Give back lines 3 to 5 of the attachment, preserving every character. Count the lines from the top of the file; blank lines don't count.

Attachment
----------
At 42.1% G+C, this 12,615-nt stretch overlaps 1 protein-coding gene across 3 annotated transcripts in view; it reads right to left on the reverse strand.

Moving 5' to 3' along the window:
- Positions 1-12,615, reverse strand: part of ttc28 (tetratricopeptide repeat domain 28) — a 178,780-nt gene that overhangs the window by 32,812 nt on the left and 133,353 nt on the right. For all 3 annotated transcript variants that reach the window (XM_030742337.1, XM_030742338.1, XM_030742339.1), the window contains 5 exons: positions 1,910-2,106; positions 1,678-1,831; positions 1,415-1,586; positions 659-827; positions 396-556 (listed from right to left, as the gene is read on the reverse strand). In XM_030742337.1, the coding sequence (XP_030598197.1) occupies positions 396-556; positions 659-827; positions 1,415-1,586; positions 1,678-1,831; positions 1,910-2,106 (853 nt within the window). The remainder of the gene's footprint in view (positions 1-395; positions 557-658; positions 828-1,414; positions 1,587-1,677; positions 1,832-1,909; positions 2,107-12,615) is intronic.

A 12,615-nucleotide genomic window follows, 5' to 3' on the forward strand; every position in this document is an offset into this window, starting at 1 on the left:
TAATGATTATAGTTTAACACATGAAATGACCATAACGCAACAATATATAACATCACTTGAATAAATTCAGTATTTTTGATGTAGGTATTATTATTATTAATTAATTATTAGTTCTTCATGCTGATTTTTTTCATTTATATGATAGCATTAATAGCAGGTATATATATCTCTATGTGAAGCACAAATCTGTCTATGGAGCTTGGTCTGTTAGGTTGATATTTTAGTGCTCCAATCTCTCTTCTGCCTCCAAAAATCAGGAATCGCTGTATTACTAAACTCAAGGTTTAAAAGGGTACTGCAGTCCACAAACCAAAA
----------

- Positions 1-12,615, reverse strand: part of ttc28 (tetratricopeptide repeat domain 28) — a 178,780-nt gene that overhangs the window by 32,812 nt on the left and 133,353 nt on the right. For all 3 annotated transcript variants that reach the window (XM_030742337.1, XM_030742338.1, XM_030742339.1), the window contains 5 exons: positions 1,910-2,106; positions 1,678-1,831; positions 1,415-1,586; positions 659-827; positions 396-556 (listed from right to left, as the gene is read on the reverse strand). In XM_030742337.1, the coding sequence (XP_030598197.1) occupies positions 396-556; positions 659-827; positions 1,415-1,586; positions 1,678-1,831; positions 1,910-2,106 (853 nt within the window). The remainder of the gene's footprint in view (positions 1-395; positions 557-658; positions 828-1,414; positions 1,587-1,677; positions 1,832-1,909; positions 2,107-12,615) is intronic.

A 12,615-nucleotide genomic window follows, 5' to 3' on the forward strand; every position in this document is an offset into this window, starting at 1 on the left:
TAATGATTATAGTTTAACACATGAAATGACCATAACGCAACAATATATAACATCACTTGAATAAATTCAGTATTTTTGATGTAGGTATTATTATTATTAATTAATTATTAGTTCTTCATGCTGATTTTTTTCATTTATATGATAGCATTAATAGCAGGTATATATATCTCTATGTGAAGCACAAATCTGTCTATGGAGCTTGGTCTGTTAGGTTGATATTTTAGTGCTCCAATCTCTCTTCTGCCTCCAAAAATCAGGAATCGCTGTATTACTAAACTCAAGGTTTAAAAGGGTACTGCAGTCCACAAACCAAAA